Psychology 1410 - Exam 3 Study Guide
Psychology 1410 - Exam 3 Study Guide Psy-1410-007
Popular in General Psychology
verified elite notetaker
Popular in Psychlogy
This 9 page Study Guide was uploaded by Carley Olejniczak on Thursday March 31, 2016. The Study Guide belongs to Psy-1410-007 at Middle Tennessee State University taught by Dr. Seth Marshall in Winter 2016. Since its upload, it has received 91 views. For similar materials see General Psychology in Psychlogy at Middle Tennessee State University.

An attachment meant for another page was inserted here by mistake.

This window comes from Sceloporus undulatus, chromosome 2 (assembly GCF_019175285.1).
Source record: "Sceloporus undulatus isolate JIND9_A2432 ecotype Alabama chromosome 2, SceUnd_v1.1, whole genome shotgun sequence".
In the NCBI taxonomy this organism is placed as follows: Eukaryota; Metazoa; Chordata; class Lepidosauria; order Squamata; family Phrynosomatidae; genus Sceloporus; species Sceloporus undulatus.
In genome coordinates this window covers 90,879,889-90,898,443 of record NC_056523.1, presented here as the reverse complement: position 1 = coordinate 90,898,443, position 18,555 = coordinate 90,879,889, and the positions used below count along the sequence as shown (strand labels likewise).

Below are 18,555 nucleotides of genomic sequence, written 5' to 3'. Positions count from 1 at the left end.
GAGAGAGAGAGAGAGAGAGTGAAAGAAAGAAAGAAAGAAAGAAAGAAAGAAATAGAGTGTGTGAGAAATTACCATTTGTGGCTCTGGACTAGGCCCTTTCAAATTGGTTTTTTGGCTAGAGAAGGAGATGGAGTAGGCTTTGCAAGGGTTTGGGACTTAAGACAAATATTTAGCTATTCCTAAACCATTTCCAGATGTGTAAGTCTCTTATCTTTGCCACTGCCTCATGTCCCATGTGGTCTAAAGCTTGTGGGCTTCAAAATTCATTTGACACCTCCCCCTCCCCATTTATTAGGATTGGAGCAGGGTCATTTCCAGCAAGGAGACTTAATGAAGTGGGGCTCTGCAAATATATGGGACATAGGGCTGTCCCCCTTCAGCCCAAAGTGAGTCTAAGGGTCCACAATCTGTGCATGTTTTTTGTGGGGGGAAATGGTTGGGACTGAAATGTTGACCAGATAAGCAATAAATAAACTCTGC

Reviews for Psychology 1410 - Exam 3 Study Guide
Report this Material
What is Karma?
Karma is the currency of StudySoup.
You can buy or earn more Karma at anytime and redeem it for class notes, study guides, flashcards, and more!
Date Created: 03/31/16